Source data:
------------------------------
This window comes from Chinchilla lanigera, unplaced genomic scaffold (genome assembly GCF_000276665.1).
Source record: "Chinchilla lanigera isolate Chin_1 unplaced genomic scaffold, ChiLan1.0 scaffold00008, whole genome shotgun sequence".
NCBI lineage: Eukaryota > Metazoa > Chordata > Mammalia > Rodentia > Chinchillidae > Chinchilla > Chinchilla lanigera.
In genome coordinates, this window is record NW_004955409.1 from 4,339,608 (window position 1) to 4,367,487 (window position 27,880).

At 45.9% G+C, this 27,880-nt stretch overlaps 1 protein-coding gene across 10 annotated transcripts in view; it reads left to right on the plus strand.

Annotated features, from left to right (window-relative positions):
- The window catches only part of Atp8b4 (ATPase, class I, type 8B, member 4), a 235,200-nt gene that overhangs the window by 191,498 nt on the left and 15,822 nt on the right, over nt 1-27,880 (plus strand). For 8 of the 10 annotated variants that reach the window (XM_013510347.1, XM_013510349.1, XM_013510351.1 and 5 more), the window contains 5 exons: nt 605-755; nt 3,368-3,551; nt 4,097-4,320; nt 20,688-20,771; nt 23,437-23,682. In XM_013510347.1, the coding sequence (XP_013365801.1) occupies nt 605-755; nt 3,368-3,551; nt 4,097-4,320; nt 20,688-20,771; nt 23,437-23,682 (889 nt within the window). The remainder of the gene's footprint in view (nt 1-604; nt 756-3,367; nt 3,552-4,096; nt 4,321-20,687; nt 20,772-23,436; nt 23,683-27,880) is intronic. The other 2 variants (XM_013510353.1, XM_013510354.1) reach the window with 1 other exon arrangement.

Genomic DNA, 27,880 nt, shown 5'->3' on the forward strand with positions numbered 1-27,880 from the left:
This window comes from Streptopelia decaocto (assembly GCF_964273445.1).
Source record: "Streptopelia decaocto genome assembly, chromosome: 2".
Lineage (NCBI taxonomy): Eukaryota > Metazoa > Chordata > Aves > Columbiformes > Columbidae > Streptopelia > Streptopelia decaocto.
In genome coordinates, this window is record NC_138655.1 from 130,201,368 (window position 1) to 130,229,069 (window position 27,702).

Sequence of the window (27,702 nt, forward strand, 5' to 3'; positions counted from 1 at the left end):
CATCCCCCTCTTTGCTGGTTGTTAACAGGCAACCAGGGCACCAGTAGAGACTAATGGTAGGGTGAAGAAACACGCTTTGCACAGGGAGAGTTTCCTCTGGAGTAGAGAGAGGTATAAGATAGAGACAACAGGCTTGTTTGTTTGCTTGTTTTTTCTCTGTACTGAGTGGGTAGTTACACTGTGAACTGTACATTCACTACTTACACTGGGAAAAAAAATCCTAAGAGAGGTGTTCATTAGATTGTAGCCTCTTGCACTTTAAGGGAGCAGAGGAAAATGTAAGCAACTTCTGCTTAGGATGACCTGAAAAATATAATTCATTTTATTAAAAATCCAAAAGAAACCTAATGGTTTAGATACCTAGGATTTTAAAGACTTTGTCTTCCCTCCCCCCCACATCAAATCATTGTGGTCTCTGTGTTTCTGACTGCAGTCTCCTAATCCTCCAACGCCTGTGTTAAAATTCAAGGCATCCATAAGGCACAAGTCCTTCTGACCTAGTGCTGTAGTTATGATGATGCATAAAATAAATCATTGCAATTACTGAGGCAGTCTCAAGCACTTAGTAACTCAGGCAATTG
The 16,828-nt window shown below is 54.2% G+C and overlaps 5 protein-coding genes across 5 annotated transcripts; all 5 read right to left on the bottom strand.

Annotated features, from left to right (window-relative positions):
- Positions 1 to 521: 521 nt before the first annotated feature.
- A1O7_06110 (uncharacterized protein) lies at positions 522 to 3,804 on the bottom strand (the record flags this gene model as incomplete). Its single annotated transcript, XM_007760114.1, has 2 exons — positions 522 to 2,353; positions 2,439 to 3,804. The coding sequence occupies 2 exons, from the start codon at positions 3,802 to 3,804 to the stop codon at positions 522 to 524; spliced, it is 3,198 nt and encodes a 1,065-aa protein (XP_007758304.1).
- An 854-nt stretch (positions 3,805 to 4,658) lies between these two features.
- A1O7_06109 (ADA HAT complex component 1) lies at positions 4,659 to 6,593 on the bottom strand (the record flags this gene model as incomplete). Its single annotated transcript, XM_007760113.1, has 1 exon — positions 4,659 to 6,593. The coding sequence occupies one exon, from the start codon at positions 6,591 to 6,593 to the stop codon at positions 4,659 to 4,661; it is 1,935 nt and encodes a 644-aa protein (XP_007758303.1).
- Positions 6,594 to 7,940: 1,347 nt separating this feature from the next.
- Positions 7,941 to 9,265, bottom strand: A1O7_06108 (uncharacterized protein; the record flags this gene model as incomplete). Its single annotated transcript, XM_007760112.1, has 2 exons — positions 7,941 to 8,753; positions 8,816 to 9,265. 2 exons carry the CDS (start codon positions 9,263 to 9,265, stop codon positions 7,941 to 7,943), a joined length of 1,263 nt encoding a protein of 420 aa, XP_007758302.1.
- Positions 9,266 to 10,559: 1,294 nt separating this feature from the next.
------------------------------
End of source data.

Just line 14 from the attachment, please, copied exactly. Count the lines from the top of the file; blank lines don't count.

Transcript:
CATCCCCCTCTTTGCTGGTTGTTAACAGGCAACCAGGGCACCAGTAGAGACTAATGGTAGGGTGAAGAAACACGCTTTGCACAGGGAGAGTTTCCTCTGGAGTAGAGAGAGGTATAAGATAGAGACAACAGGCTTGTTTGTTTGCTTGTTTTTTCTCTGTACTGAGTGGGTAGTTACACTGTGAACTGTACATTCACTACTTACACTGGGAAAAAAAATCCTAAGAGAGGTGTTCATTAGATTGTAGCCTCTTGCACTTTAAGGGAGCAGAGGAAAATGTAAGCAACTTCTGCTTAGGATGACCTGAAAAATATAATTCATTTTATTAAAAATCCAAAAGAAACCTAATGGTTTAGATACCTAGGATTTTAAAGACTTTGTCTTCCCTCCCCCCCACATCAAATCATTGTGGTCTCTGTGTTTCTGACTGCAGTCTCCTAATCCTCCAACGCCTGTGTTAAAATTCAAGGCATCCATAAGGCACAAGTCCTTCTGACCTAGTGCTGTAGTTATGATGATGCATAAAATAAATCATTGCAATTACTGAGGCAGTCTCAAGCACTTAGTAACTCAGGCAATTG